“dr jason fung the obesity code |obesity adolescents”

Losing weight is difficult, and interventions that work in younger adults cannot be assumed to translate to older populations with co-morbidities, low muscle mass and frailty (Villareal 2004). The appropriate treatment approach for obesity remains highly contentious due to the lack of evidenced-based data demonstrating that long-term weight loss is net beneficial or harmful in this age group. There is evidence that successful weight loss is possible in adults 65 years and older (Villareal 2006a; Villareal 2006b; Villareal 2008; Frimel 2008; Lambert 2008; Shah 2009; Villareal 2011a; Armamento-Villareal 2012; Shah 2011; Kelly 2011). However, weight-loss trials have reported losses of lean body mass and bone mineral density, in addition to fat mass (Villareal 2006a; Villareal 2006b; Villareal 2008; Frimel 2008; Lambert 2008; Shah 2009; Villareal 2011a; Armamento-Villareal 2012; Shah 2011; Kelly 2011; Bales 2008). These negative outcomes discourage many geriatricians from advising weight loss to their obese older patients (Heiat 2001; Rossner 2001; Sorensen 2003; Villareal 2005; Zamboni 2005; Rolland 2006; Morley 2010), despite improvements in body composition, physical function, metabolic and cardiovascular parameters that accompany weight loss (Forsythe 2008; Anandacoomarasamy 2009; Cheung 2012; Erteck 2012). Given these positive functional and metabolic outcomes, it is somewhat surprising that advising weight loss in obese older adults is still shunned in the medical community (Houston 2009; Sommers 2011). Compounding the confusion surrounding risks versus benefits from intentional weight loss is the lack of human studies to elucidate the mechanisms associated with the loss of muscle and bone. Also lacking are trials with adequate follow-up to assess the behaviors associated with long-term maintenance of weight loss and health outcomes related to sustained weight loss.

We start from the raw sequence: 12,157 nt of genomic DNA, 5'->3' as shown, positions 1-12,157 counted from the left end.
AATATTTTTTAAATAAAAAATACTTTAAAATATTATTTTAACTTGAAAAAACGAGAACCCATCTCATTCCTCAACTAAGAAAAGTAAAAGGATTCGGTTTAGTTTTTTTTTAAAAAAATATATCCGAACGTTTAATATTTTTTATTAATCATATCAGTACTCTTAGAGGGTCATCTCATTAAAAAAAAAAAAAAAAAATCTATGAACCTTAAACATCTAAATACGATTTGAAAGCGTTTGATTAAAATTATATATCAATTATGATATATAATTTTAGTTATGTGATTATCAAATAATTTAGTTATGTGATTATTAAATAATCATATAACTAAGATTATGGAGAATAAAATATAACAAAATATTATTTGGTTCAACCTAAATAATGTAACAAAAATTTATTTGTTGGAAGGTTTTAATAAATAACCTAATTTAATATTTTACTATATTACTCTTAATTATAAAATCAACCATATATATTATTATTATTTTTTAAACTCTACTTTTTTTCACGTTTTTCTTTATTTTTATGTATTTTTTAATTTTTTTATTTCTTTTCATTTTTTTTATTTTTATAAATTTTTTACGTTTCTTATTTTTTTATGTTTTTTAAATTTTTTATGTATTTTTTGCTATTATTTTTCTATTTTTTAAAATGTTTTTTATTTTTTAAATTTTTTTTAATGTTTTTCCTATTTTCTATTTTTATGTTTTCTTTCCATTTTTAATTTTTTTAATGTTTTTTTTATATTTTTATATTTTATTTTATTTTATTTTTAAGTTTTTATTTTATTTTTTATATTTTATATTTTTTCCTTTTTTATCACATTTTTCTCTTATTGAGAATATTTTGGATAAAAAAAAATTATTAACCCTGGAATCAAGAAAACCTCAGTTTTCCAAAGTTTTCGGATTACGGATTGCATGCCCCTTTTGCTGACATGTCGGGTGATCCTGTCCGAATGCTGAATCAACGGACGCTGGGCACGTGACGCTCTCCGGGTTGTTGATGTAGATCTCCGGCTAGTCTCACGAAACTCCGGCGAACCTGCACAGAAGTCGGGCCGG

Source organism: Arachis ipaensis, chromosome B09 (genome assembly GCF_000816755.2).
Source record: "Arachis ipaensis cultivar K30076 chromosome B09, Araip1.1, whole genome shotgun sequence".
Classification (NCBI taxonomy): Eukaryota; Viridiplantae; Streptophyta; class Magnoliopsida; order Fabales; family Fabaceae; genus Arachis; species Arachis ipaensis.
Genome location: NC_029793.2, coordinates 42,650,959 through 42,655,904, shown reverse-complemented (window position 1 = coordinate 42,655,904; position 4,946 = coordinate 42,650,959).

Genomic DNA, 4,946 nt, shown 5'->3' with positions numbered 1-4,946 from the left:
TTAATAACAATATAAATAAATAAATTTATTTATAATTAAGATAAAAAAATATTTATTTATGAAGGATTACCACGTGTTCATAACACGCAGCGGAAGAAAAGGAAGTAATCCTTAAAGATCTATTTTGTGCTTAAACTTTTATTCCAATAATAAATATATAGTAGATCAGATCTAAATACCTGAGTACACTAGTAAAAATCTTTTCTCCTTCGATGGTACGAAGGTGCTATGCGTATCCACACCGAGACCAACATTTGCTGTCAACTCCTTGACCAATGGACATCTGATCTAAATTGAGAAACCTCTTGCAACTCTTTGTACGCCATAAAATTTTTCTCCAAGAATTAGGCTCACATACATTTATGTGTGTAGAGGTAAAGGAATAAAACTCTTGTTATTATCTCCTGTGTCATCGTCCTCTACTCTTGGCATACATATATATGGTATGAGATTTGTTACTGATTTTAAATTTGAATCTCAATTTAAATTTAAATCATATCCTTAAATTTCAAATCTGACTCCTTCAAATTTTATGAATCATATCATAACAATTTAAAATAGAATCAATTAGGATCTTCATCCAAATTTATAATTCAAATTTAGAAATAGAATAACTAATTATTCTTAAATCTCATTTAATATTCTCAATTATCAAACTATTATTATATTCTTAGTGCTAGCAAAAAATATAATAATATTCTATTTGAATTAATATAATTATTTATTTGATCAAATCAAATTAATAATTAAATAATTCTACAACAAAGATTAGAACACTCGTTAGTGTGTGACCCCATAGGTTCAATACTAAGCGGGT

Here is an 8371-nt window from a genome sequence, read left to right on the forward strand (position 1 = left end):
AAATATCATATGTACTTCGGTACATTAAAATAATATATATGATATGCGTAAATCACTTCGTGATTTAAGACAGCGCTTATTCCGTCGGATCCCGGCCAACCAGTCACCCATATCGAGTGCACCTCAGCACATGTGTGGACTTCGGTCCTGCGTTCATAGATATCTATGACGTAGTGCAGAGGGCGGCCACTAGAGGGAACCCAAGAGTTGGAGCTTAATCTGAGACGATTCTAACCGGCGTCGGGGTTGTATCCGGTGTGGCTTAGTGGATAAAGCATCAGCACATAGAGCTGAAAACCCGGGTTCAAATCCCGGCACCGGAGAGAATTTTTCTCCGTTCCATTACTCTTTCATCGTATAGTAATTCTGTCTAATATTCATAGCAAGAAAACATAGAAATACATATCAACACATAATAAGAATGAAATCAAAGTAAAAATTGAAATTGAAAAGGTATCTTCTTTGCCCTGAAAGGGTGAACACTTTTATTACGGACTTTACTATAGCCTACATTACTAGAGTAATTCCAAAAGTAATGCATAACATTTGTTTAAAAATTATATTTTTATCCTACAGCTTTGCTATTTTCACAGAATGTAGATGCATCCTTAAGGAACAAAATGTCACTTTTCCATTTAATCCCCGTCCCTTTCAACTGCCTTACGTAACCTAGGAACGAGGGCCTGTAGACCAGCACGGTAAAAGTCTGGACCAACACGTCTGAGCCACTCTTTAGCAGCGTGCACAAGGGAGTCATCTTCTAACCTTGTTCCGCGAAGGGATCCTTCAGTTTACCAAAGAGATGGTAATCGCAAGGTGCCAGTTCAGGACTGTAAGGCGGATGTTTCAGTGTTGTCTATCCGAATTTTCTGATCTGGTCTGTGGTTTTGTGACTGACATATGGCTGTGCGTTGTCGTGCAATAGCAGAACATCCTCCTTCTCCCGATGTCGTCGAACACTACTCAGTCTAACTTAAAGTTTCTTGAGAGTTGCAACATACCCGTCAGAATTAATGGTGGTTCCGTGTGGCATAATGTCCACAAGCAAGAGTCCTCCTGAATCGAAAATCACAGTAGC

The mechanism for excessive weight gain is clear—more calories are consumed than the body burns, and the excess calories are stored as fat (adipose) tissue. However, the exact cause is not as clear and likely arises from a complex combination of factors. Genetic factors significantly influence how the body regulates the appetite and the rate at which it turns food into energy (metabolic rate). Studies of adoptees confirm this relationship—the majority of adoptees followed a pattern of weight gain that more closely resembled that of their birth parents than their adoptive parents. A genetic predisposition to weight gain, however, does not automatically mean that a person will be obese. Eating habits and patterns of physical activity also play a significant role in the amount of weight a person gains. Recent studies have indicated that the amount of fat in a person’s diet may have a greater impact on weight than the number of calories it contains. Carbohydrates like cereals, breads, fruits, and vegetables and protein (fish, lean meat, turkey breast, skim milk) are converted to fuel almost as soon as they are consumed. Most fat calories are immediately stored in fat cells, which add to the body’s weight and girth as they expand and multiply. A sedentary lifestyle, particularly prevalent in affluent societies, such as in the United States, can contribute to weight gain. Psychological factors, such as depression and low self-esteem may, in some cases, also play a role in weight gain.
Three years ago, when Nicole Wilhelm, a public relations executive in Jacksonville, Florida, was in the throes of wedding planning, she visited her 68-year-old father in Lucerne Valley, California. It quickly became apparent that something was wrong, says Wilhelm.
Waist circumference is another widely used measurement to determine abdominal fat content. An excess of abdominal fat, when out of proportion to total body fat, is considered a predictor of risk factors related to obesity. Men with a waist measurement exceeding 40 inches are considered at risk. Women are at risk with a waist measurement of 35 inches or greater.
We need to learn more about the causes of obesity, and then we need to change the ways we treat it. When obesity is accepted as a chronic disease, it will be treated like other chronic diseases such as diabetes and high blood pressure. The treatment of obesity cannot be a short-term “fix” but has to be an ongoing lifelong process.
It is well known that obesity contributes to health problems such as diabetes and heart disease. In addition, obese individuals may suffer from hypertension, arthritis and other conditions that make movement difficult or painful. However, according to the Mayo Clinic, even modest increase in activity can help people lose weight, and yoga provides modified routines that can be a significant part of that process. According to a 2005 study published in the journal “Alternative Therapies in Health and Medicine,” yoga practice resulted in weight loss most strongly in study subjects who were overweight.